Hjalmar "Hjallis" “Hjallis” Andersen (Hjalmar Andersen)

Hjalmar “Hjallis” Andersen

Olympic Men’s Speed Skating Gold Medal Winner. He is fondly remembered for winning the gold medal for the 1500 meter, 5000 meter, and the 10000 meter Men’s speed skating races at the 1952 Winter Olympics in Oslo, Norway. The oldest and only son of six children, his father worked as a ship captain and while in his teens, he worked on the wharf in Trondheim as an errand boy and then as a truck driver. He became inspired to pursue speed skating after attending a skating championship in 1940. In 1948 he made his international debut at the Winter Olympic Games in Saint Moritz, Switzerland, winning the qualifying race for the 1500 meter but was not selected for the Norwegian team in this event. From 1950 to 1952 he was the best men’s skater in the world, achieving the World All-around Champion for each year, becoming only one of five male skaters to win this title in three consecutive years.  During this same time he also won the European and Norwegian All-around Championships.  He hung up his skates after the 1952 Winter Olympics but was convinced to try again and in 1954 he became the Norwegian Champion for the 4th time, winning both the 5000 meter and 10000 meter races at the European Championships in Davos, Switzerland, with a silver medal in the overall standings.  He qualified for the 1956 Winter Olympics, earning a 6th place on the 10000 meter race.  During his skating career he set four world records and his 10000 meter world record in 1949 (16:57.4) was the first official world record under 17 minutes on distance.  After his professional skating career concluded, he moved to Tonsberg, Norway where he became a skating coach, including Sweden’s during the 1960 Winter Olympics at Squaw Valley, California and was also employed for 30 years in the Norwegian Merchant Navy.  In 1998 he received the gold King’s Medal of Merit and in January 2013 he was presented with Norway’s prestigious Honors Award at the annual “Sports Gala” in Hamar, Norway.  He fell at his home and never regained consciousness, and died two days later.  At the time of his death, he was the oldest Norwegian Olympic gold medalist.  He was honored with a state funeral at the Tonsberg Cathedral, attended by Norway’s King Harald V and Prime Minister Jens Stolenberg. (bio by: William Bjornstad)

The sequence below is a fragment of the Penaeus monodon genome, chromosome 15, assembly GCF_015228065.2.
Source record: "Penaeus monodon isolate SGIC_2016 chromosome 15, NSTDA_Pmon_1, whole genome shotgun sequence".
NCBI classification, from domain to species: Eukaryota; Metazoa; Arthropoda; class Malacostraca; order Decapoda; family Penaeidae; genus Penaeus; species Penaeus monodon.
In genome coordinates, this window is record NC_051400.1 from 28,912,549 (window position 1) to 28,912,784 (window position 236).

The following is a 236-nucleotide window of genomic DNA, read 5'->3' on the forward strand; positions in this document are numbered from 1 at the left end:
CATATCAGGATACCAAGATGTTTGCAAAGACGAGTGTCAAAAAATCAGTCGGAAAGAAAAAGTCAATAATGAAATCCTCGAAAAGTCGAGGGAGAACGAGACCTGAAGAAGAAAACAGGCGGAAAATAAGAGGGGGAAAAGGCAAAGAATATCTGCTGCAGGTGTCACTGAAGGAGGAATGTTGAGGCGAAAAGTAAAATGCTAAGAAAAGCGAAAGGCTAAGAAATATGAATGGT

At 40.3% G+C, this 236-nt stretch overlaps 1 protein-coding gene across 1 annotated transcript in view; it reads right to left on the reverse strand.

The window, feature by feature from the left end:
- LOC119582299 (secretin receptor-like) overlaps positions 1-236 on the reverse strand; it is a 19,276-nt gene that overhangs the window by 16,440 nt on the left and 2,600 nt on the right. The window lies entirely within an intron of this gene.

• March, 12, 1923
  • Norway


  • March, 03, 2013
  • Norway


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